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Cement mason union agrees to Rahm Emanuel’s overtime cut

Mayor Rahm Emanuel  | Al Podgorski~Sun-Times

Mayor Rahm Emanuel | Al Podgorski~Sun-Times

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Updated: October 29, 2011 12:34AM



Mayor Rahm Emanuel has convinced one of the city’s building trade unions to accept time-and-half for overtime, instead of double-time, to save jobs, a move he hopes, will trigger similar concessions from other unions needed to avert 625 layoffs.

“It could be a small hole in the boat that makes the whole thing break open,” said a City Hall source, who asked to remain anonymous.

The surprise decision by Cement Masons Local 502 impacts 67 seasonal city employees and saves the jobs of six members targeted for seasonal layoffs.

It marks the first break in the otherwise united front by labor leaders who have so far refused the mayor’s demand for $10 million in work-rule changes.

Chicago Federation of Labor President Jorge Ramirez angrily denied that the side deal with the Cement Masons created a chink in labor’s armor.

In fact, Ramirez said his labor organization — which has scheduled a news conference for Tuesday to unveil its cost saving alternatives to work rule changes — has “never said no” to the mayor’s demand for work-rule changes.

Instead, the federation has criticized the mayor for publicly demanding work rule changes while failing to negotiate them with individual unions whose members would be impacted by those salary-shaving changes, Ramirez said.

“A crack in labor’s armor? Not at all. We set up the meeting with these guys last Monday to have these exact discussions,” Ramirez said.

“We told the mayor that Tom [Villanova, president of the Chicago Building Trades Council] and I were not authorized to negotiate work rule changes. There was a process, and they never followed that process. We helped facilitate that meeting with all the unions and the city so they could start having those exact discussions. It’s another example of the partnership we were trying to establish with the mayor.”

Ramirez was asked whether the cement mason’s decision to accept time-and-a-half, instead of double-time would convince other trade unions to do the same, saving the city $4.3 million-a-year.

“It might. I don’t know. You would have to talk to them. I am not at those individual negotiating sessions. Some unions are negotiating. Some are not,” he said.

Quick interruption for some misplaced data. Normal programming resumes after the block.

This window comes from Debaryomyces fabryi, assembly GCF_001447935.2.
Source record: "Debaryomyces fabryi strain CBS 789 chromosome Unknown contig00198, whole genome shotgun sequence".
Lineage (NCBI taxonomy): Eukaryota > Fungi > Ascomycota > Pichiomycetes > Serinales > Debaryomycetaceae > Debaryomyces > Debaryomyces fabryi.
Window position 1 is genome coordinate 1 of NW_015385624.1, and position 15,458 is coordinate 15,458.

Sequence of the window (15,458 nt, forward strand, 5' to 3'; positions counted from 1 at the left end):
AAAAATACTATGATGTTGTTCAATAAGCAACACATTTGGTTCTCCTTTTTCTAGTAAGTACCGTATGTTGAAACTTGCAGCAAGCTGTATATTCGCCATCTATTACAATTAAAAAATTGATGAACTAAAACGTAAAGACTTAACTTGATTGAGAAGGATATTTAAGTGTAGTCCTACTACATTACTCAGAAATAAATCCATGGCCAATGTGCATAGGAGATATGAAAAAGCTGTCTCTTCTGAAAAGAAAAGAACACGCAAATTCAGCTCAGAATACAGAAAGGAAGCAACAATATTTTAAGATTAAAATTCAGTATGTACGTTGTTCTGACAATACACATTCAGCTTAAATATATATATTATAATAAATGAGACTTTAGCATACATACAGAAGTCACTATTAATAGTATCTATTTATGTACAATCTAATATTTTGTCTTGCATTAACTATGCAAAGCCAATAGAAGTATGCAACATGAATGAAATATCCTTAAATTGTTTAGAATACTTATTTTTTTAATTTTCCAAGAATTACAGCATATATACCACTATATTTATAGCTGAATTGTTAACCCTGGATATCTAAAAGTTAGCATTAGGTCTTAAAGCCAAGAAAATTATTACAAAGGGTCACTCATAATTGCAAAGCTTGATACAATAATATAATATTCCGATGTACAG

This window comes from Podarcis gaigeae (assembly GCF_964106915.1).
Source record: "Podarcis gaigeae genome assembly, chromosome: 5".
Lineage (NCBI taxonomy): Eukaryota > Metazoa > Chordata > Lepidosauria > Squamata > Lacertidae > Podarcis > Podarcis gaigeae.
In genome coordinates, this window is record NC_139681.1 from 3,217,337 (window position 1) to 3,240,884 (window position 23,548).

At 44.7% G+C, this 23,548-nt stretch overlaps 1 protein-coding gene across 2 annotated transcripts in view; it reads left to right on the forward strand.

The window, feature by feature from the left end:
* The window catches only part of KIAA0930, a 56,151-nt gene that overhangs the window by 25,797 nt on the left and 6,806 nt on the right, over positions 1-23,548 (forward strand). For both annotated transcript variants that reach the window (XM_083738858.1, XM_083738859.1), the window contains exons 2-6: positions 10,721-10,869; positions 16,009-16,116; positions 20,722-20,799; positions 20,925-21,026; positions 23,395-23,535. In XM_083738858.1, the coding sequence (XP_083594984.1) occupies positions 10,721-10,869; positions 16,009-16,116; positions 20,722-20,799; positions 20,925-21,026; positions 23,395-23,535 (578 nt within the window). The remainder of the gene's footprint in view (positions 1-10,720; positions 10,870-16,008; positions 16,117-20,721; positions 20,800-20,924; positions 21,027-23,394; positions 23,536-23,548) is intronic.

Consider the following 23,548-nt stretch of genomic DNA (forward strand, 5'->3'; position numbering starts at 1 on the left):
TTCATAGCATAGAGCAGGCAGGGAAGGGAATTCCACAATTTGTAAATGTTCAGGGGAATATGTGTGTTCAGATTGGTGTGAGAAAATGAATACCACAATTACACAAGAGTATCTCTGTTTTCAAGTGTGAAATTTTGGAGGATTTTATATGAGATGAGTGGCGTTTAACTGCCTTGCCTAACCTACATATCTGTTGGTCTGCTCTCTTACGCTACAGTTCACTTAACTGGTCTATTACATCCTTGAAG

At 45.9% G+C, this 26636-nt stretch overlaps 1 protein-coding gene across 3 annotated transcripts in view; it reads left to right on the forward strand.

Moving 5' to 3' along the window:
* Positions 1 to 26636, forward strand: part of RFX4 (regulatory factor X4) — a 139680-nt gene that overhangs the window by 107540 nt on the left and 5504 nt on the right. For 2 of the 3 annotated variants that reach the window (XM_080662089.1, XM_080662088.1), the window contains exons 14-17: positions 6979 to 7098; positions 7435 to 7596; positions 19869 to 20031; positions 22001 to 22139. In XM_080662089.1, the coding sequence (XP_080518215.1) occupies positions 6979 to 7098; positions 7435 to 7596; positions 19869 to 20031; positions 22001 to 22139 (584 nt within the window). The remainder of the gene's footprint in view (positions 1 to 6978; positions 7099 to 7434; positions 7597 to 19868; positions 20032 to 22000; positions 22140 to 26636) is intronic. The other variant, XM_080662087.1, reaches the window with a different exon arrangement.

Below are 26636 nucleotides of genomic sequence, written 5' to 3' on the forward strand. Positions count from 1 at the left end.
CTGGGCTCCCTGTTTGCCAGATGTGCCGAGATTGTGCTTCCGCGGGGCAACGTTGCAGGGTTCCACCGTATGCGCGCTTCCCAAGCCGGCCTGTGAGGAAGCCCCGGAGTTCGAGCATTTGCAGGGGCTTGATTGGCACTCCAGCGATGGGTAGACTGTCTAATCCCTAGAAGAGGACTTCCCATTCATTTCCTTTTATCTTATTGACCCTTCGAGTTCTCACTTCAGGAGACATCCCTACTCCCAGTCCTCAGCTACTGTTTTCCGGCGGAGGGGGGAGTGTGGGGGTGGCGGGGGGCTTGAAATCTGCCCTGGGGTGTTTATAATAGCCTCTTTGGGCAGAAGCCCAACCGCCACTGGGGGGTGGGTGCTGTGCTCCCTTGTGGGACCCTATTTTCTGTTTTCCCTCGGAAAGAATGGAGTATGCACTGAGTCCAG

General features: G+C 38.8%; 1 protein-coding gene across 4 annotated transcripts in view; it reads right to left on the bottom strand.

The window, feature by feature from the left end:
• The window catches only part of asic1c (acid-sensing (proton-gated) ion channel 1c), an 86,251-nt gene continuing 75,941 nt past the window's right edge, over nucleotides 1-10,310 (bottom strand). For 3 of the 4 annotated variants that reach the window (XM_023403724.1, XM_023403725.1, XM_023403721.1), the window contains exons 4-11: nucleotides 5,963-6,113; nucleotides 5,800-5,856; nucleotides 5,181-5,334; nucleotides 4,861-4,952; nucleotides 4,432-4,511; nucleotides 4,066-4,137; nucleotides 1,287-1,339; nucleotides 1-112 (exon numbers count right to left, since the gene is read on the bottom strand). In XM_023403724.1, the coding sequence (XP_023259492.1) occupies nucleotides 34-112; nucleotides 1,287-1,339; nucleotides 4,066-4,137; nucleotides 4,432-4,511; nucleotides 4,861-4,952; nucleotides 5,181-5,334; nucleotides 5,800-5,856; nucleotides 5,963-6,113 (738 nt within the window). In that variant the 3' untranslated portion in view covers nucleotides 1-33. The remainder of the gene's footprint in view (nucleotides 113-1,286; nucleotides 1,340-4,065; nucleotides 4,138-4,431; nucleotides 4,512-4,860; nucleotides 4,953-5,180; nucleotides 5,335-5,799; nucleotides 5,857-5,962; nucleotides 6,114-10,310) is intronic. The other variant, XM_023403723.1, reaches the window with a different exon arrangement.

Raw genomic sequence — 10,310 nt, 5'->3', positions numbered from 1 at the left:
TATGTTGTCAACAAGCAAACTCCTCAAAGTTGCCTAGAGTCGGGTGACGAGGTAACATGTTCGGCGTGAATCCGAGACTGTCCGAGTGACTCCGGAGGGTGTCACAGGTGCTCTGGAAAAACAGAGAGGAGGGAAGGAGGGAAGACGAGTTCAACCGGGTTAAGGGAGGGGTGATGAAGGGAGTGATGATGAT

The cement masons deal was negotiated by Local 502’s business agent Kevin Farley, who refused to comment on the agreement.

Other sources said the deal calls for all 67 members to accept time-and-a-half for overtime with only two exceptions: Double-time will continue to be paid for every hour above 12 in a day and on the seventh day of work in a week.

On July 15, Emanuel said he would send layoff notices to 625 employees — and put off 61 blocks of curb and gutter improvements and 76 blocks of sidewalk repairs — after union leaders refused to agree to work rule changes or identify alternative cost savings by an extended deadline.

The layoffs targeted 75 percent of the Chicago Department of Transportation’s seasonal workforce, city custodians who maintain libraries and O’Hare and Midway Airports and employees who operate the water bill call center and manage city benefits.

Six cement finishers were supposed to be among the 130 seasonal layoffs. The overtime agreement will allow all of them to keep their jobs.

Ramirez refused to discuss the alternative savings proposed by Pennsylvania-based Public Works LLC, the consultant handpicked by the Chicago Federation of Labor to scour the city budget.

The report is expected to focus heavily on organized labor’s longstanding beef that City Hall has far too many middle-managers, many of them drawing six-figure salaries.

Aldermen have long complained that the city’s roughly 1:8 ratio of middle-managers to front-line workers was nearly double the norm for private industry.

Emanuel has asked organized labor to choose $10 million in savings from a $19 million menu of work-rule changes that go far beyond getting rid of double-time.

The list includes: establishing a 40-hour work week, instead of 35 hours; paying straight-time for prepping a vehicle at the start of a shift, instead of time and a half and treating 1,000 salaried trades people like their private sector counterparts — by eliminating their sick pay and reducing their paid holidays from 12 a year to nine.

The mayor also wants to cut the pay of motor truck drivers who drive vehicles that do not require a commercial drivers license, reducing their pay by $12.25 an hour more or $25,000 a person.

He has further proposed: paying hoisting engineers different hourly rates, based on the class of machines they are operating; eliminating the 9 percent premium paid to laborers who work alone on city garbage trucks; paying 28 hoisting engineer mechanics the same hourly rate as machinists instead of $8 more an hour and establishing lower so-called “break-in rates” for more categories of city employees.



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